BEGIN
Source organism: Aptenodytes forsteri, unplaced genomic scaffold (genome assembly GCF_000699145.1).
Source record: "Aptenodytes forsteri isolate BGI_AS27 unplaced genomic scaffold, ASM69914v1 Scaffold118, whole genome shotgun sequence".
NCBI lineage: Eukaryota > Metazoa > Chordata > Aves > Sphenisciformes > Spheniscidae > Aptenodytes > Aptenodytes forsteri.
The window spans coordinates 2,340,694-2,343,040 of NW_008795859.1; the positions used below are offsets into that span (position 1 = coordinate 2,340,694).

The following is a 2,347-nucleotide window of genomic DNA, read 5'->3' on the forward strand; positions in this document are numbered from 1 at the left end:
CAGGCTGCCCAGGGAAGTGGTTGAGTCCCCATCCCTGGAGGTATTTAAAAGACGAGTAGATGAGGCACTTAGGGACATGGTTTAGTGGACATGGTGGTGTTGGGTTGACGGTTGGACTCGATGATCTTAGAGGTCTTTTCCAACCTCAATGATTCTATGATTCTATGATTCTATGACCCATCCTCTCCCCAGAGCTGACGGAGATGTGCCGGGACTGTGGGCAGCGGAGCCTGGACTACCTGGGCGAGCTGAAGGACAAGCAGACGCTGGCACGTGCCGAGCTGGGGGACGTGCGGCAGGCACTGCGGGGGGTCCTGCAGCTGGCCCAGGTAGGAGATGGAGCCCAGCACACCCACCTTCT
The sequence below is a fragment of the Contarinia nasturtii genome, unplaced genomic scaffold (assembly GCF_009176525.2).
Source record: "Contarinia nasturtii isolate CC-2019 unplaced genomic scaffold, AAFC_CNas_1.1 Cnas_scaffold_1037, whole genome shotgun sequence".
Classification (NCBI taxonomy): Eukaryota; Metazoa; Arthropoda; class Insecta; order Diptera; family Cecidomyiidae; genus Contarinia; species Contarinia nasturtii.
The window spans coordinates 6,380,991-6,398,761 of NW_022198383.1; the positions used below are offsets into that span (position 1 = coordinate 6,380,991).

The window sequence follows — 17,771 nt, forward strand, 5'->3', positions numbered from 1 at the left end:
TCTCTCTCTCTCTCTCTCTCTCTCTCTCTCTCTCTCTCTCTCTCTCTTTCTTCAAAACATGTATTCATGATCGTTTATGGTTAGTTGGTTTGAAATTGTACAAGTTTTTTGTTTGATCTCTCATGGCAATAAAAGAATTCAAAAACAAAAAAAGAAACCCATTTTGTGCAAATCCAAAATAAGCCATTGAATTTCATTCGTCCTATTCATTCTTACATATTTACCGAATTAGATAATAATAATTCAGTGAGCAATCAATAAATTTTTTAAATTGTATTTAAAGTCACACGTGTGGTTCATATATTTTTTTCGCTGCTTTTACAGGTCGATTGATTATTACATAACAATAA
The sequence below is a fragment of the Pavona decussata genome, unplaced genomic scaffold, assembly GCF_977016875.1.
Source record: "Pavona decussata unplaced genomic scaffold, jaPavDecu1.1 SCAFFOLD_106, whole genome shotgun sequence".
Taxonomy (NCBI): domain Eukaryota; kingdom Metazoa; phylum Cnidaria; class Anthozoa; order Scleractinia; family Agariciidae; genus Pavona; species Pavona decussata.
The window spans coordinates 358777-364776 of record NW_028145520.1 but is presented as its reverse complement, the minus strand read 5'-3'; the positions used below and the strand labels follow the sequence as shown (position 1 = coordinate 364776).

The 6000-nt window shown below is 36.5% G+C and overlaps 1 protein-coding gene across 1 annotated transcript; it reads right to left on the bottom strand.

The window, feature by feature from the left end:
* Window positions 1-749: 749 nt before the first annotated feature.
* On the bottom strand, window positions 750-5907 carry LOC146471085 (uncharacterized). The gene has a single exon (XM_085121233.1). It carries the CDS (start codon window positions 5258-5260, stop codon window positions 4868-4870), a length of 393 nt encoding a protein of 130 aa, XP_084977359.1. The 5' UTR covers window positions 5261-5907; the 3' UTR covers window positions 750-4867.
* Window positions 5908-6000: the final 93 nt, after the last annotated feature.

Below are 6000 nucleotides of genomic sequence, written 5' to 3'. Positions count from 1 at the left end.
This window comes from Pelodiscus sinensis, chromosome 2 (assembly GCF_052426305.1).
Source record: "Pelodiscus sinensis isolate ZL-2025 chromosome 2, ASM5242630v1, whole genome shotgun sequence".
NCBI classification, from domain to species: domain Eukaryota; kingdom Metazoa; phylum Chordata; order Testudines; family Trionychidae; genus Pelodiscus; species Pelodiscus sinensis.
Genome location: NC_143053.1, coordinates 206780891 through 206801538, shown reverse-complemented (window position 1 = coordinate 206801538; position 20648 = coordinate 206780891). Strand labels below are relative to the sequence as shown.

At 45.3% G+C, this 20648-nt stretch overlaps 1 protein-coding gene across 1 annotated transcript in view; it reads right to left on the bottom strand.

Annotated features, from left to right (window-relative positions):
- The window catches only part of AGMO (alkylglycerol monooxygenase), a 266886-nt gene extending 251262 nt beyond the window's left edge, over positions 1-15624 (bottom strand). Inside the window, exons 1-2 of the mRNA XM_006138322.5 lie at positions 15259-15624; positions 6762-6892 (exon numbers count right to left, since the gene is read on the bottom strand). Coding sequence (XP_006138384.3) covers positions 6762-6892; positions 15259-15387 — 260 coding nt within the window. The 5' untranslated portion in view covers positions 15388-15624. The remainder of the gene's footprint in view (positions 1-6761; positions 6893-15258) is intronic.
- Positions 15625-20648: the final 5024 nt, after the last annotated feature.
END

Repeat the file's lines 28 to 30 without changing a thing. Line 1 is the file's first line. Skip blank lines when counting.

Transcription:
Annotated features, from left to right (window-relative positions):
- The window catches only part of AGMO (alkylglycerol monooxygenase), a 266886-nt gene extending 251262 nt beyond the window's left edge, over positions 1-15624 (bottom strand). Inside the window, exons 1-2 of the mRNA XM_006138322.5 lie at positions 15259-15624; positions 6762-6892 (exon numbers count right to left, since the gene is read on the bottom strand). Coding sequence (XP_006138384.3) covers positions 6762-6892; positions 15259-15387 — 260 coding nt within the window. The 5' untranslated portion in view covers positions 15388-15624. The remainder of the gene's footprint in view (positions 1-6761; positions 6893-15258) is intronic.
- Positions 15625-20648: the final 5024 nt, after the last annotated feature.